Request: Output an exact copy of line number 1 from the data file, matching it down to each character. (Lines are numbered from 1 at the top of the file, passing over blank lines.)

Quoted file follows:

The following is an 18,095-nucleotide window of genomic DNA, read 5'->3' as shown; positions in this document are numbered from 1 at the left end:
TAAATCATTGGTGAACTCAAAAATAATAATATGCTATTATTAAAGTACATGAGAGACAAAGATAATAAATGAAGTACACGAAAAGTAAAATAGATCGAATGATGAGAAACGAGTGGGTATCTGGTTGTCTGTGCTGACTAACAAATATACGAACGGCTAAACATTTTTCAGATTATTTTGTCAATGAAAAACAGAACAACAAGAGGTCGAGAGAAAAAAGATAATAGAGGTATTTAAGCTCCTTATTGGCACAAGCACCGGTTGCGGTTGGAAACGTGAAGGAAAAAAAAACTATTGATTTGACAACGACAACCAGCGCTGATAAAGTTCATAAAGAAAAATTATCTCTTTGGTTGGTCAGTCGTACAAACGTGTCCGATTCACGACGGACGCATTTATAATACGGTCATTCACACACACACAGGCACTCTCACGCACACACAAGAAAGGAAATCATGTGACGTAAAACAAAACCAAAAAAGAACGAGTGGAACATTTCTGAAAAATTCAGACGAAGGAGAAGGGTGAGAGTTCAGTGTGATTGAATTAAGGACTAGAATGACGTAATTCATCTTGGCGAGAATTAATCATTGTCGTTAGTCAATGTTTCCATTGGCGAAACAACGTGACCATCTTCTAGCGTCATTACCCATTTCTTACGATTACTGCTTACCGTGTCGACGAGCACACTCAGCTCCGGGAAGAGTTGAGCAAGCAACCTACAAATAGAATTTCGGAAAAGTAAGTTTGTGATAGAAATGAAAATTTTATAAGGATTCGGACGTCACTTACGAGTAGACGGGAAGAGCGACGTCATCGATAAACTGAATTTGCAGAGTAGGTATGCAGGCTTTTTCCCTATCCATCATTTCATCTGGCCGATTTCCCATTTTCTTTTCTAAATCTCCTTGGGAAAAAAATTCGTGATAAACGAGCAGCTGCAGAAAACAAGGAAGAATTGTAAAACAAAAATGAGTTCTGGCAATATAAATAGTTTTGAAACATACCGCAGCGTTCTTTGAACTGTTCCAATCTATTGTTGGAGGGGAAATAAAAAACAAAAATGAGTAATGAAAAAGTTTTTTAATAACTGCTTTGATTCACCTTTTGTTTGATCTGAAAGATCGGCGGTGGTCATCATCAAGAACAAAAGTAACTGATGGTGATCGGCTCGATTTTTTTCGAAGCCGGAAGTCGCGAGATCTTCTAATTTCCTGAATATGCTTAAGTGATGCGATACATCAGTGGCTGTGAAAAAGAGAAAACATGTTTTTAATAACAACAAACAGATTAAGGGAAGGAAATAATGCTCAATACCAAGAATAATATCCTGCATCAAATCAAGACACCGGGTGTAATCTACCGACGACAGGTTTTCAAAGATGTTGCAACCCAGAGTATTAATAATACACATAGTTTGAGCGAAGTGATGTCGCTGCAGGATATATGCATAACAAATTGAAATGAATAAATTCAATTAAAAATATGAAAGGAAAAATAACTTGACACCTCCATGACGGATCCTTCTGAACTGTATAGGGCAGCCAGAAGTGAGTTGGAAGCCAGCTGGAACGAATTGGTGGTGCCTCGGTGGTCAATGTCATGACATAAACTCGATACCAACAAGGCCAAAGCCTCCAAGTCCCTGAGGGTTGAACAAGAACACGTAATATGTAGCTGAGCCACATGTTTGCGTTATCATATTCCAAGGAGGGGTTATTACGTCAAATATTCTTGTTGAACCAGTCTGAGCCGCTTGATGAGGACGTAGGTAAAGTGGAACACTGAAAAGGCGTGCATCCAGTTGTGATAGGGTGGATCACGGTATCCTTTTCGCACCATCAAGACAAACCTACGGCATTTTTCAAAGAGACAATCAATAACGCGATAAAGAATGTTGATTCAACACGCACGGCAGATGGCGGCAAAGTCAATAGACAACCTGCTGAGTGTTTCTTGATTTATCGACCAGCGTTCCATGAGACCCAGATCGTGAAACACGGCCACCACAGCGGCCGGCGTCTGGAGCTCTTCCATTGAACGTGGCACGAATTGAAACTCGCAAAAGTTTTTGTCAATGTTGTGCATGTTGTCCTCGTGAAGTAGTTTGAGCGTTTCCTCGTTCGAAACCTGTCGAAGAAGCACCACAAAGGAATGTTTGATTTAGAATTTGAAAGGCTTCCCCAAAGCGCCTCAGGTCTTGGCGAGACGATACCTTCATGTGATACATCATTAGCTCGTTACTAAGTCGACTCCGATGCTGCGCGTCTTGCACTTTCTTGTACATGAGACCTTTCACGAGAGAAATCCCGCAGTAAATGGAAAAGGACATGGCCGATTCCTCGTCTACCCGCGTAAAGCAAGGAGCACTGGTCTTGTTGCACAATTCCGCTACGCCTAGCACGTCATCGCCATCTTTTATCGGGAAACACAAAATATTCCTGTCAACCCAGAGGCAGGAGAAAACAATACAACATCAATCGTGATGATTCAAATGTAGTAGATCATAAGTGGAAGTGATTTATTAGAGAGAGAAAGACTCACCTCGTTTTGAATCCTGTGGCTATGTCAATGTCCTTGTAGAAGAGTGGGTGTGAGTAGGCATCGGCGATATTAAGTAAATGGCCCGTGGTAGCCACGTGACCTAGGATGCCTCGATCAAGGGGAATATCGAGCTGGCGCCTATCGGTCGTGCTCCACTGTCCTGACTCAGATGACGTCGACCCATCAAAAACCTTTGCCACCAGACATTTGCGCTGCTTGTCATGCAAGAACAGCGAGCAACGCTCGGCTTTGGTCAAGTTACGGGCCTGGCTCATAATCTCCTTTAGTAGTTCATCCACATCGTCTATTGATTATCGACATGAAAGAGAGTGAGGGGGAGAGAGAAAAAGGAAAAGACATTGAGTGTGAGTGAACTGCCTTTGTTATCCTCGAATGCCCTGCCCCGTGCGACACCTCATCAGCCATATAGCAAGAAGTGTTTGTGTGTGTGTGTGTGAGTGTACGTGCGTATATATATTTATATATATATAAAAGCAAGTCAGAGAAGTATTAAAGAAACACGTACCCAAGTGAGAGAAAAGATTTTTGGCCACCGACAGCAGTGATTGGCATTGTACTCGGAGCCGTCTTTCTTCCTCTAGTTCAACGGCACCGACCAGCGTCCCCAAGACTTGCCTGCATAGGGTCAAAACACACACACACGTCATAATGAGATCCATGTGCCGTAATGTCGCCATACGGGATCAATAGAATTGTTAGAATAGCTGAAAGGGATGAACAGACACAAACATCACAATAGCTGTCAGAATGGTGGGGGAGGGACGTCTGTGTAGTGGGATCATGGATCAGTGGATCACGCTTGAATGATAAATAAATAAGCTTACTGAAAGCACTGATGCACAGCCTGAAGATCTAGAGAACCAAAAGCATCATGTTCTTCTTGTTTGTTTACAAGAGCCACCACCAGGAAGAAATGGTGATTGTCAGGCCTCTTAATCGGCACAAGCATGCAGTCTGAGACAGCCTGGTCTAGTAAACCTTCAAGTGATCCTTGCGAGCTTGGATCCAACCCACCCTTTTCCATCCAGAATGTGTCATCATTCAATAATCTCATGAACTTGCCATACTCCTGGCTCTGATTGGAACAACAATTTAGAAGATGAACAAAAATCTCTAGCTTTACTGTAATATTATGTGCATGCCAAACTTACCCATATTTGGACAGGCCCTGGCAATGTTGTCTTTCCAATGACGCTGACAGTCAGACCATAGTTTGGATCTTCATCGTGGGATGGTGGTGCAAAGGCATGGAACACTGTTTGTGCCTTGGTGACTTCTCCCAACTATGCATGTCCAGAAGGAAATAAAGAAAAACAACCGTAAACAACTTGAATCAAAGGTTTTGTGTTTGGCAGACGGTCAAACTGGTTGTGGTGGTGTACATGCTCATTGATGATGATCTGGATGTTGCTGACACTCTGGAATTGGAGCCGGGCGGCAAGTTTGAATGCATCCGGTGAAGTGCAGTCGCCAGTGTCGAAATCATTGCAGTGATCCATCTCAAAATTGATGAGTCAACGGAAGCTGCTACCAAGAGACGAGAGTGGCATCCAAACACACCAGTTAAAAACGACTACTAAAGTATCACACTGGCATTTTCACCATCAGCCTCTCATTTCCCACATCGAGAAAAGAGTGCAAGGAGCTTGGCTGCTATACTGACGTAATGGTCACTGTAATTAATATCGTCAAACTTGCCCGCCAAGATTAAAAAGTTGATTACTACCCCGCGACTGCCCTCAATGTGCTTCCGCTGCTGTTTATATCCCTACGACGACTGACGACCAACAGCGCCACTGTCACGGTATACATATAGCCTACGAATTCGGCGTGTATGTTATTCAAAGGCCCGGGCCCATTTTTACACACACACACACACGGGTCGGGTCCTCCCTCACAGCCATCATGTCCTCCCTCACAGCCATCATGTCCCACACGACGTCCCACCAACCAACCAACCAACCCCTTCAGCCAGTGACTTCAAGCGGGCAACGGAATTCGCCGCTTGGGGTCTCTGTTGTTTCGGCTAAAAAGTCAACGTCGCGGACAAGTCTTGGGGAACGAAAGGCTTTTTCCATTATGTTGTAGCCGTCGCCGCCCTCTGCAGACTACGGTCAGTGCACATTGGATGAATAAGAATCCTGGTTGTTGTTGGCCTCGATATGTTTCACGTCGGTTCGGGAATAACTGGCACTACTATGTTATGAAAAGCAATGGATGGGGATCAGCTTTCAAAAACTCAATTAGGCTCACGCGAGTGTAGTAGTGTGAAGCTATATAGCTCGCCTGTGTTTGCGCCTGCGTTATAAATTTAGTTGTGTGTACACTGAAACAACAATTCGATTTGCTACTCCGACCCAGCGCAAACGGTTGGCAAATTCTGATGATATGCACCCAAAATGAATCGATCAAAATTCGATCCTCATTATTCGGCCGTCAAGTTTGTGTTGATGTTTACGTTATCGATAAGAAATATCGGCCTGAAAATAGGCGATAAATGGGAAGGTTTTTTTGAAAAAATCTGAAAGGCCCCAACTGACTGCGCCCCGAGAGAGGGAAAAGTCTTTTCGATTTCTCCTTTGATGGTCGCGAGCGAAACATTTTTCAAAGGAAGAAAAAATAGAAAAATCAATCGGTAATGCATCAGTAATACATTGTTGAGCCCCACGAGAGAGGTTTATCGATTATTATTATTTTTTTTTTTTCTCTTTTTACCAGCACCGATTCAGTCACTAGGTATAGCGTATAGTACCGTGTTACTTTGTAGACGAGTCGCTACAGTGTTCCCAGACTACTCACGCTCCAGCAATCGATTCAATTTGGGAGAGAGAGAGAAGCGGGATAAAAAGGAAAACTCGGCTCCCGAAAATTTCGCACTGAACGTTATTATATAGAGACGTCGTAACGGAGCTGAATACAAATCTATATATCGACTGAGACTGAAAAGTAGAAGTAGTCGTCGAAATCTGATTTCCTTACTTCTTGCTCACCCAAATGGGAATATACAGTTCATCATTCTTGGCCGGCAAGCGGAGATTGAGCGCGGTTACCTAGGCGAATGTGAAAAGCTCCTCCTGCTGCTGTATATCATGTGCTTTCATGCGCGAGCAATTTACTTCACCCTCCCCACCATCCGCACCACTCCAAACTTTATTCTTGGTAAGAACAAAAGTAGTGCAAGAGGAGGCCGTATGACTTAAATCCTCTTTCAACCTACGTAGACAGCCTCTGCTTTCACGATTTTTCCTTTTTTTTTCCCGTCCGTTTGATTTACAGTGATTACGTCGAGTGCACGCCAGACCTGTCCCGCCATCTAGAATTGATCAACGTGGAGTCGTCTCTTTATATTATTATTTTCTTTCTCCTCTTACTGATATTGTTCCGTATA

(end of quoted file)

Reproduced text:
The following is an 18,095-nucleotide window of genomic DNA, read 5'->3' as shown; positions in this document are numbered from 1 at the left end: